Daubert v. Merrell Dow Pharmaceuticals, Inc.

509 U.S. 579 (1993)

Facts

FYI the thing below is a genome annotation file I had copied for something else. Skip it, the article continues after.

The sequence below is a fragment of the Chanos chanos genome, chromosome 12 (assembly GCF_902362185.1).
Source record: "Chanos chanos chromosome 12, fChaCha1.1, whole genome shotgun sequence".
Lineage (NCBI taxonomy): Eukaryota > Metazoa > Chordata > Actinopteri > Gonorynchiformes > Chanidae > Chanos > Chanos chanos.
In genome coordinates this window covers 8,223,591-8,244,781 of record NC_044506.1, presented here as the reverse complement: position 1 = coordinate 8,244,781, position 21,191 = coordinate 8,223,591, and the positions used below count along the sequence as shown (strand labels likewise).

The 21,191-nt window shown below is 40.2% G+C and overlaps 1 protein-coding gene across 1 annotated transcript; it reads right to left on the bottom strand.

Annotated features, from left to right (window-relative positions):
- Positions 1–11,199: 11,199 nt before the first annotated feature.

Jason Daubert and Eric Schuller (P) are minor children born with serious birth defects. They and their parents sued respondent in California state court, alleging that the birth defects had been caused by the mothers' ingestion of Bendectin, a prescription anti-nausea drug marketed by respondent. D removed the suits to federal court on diversity grounds. After extensive discovery, D moved for summary judgment, contending that Bendectin does not cause birth defects in humans and that petitioners would be unable to come forward with any admissible evidence that it does. D introduced expert opinions claiming that there was no causal link between Benedectin and birth defects. P countered with declarations from eight medical experts, supporting the existence of such a link. These experts had concluded that Bendectin can cause birth defects. Their conclusions were based on “in vitro” (test tube) and “in vivo” (live) animal studies that found a link between Bendectin and malformations; pharmacological studies of the chemical structure of Bendectin that purported to show similarities between the structure of the drug and that of other substances known to cause birth defects; and the “reanalysis” of previously published epidemiological (human statistical) studies. The District Court stated that scientific evidence is admissible only if the principle upon which it is based is “‘sufficiently established to have general acceptance in the field to which it belongs.’ Given the vast body of epidemiological data concerning Bendectin, the court held, expert opinion which is not based on epidemiological evidence is not admissible to establish causation. Thus, the animal-cell studies, live-animal studies, and chemical-structure analyses on which petitioners had relied could not raise by themselves a reasonably disputable jury issue regarding causation. Ibid. Petitioners' epidemiological analyses, based as they were on recalculations of data in previously published studies that had found no causal link between the drug and birth defects, were ruled to be inadmissible because they had not been published or subjected to peer review. D's motion for summary judgment was granted, and the action was dismissed. The United States Court of Appeals for the Ninth Circuit affirmed. citing Frye v. United States, 54 App. D.C. 46, 47, 293 F. 1013, 1014 (1923), the court stated that expert opinion based on a scientific technique is inadmissible unless the technique is “generally accepted” as reliable in the relevant scientific community. The court declared that expert opinion based on a methodology that diverges “significantly from the procedures accepted by recognized authorities in the field . . . cannot be shown to be ‘generally accepted as a reliable technique.’ The Supreme Court granted review.